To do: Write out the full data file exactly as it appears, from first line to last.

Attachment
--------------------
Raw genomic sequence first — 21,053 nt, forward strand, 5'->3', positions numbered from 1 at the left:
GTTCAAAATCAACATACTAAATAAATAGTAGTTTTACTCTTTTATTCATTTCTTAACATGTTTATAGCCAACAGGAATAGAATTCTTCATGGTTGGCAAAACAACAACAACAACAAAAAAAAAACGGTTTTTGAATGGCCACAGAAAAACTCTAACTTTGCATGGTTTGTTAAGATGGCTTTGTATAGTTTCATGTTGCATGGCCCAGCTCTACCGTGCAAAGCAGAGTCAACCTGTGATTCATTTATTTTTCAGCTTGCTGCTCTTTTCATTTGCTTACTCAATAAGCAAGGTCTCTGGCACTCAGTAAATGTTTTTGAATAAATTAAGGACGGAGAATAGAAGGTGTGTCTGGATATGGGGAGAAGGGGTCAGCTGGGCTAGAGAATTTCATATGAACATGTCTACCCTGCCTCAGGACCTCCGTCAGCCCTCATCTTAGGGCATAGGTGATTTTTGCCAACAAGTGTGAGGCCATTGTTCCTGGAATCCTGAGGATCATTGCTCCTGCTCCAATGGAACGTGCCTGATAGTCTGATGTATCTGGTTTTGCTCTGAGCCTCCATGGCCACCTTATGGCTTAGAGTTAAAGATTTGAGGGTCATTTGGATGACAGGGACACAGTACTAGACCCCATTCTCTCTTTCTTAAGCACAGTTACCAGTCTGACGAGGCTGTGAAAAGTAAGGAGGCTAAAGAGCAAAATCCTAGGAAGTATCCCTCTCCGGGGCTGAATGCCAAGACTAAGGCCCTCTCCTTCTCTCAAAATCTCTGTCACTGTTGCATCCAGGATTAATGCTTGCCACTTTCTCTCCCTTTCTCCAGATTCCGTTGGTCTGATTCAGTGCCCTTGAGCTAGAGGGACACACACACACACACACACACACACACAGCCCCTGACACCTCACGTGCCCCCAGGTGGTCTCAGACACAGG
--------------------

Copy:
Raw genomic sequence first — 21,053 nt, forward strand, 5'->3', positions numbered from 1 at the left:
GTTCAAAATCAACATACTAAATAAATAGTAGTTTTACTCTTTTATTCATTTCTTAACATGTTTATAGCCAACAGGAATAGAATTCTTCATGGTTGGCAAAACAACAACAACAACAAAAAAAAAACGGTTTTTGAATGGCCACAGAAAAACTCTAACTTTGCATGGTTTGTTAAGATGGCTTTGTATAGTTTCATGTTGCATGGCCCAGCTCTACCGTGCAAAGCAGAGTCAACCTGTGATTCATTTATTTTTCAGCTTGCTGCTCTTTTCATTTGCTTACTCAATAAGCAAGGTCTCTGGCACTCAGTAAATGTTTTTGAATAAATTAAGGACGGAGAATAGAAGGTGTGTCTGGATATGGGGAGAAGGGGTCAGCTGGGCTAGAGAATTTCATATGAACATGTCTACCCTGCCTCAGGACCTCCGTCAGCCCTCATCTTAGGGCATAGGTGATTTTTGCCAACAAGTGTGAGGCCATTGTTCCTGGAATCCTGAGGATCATTGCTCCTGCTCCAATGGAACGTGCCTGATAGTCTGATGTATCTGGTTTTGCTCTGAGCCTCCATGGCCACCTTATGGCTTAGAGTTAAAGATTTGAGGGTCATTTGGATGACAGGGACACAGTACTAGACCCCATTCTCTCTTTCTTAAGCACAGTTACCAGTCTGACGAGGCTGTGAAAAGTAAGGAGGCTAAAGAGCAAAATCCTAGGAAGTATCCCTCTCCGGGGCTGAATGCCAAGACTAAGGCCCTCTCCTTCTCTCAAAATCTCTGTCACTGTTGCATCCAGGATTAATGCTTGCCACTTTCTCTCCCTTTCTCCAGATTCCGTTGGTCTGATTCAGTGCCCTTGAGCTAGAGGGACACACACACACACACACACACACACACAGCCCCTGACACCTCACGTGCCCCCAGGTGGTCTCAGACACAGG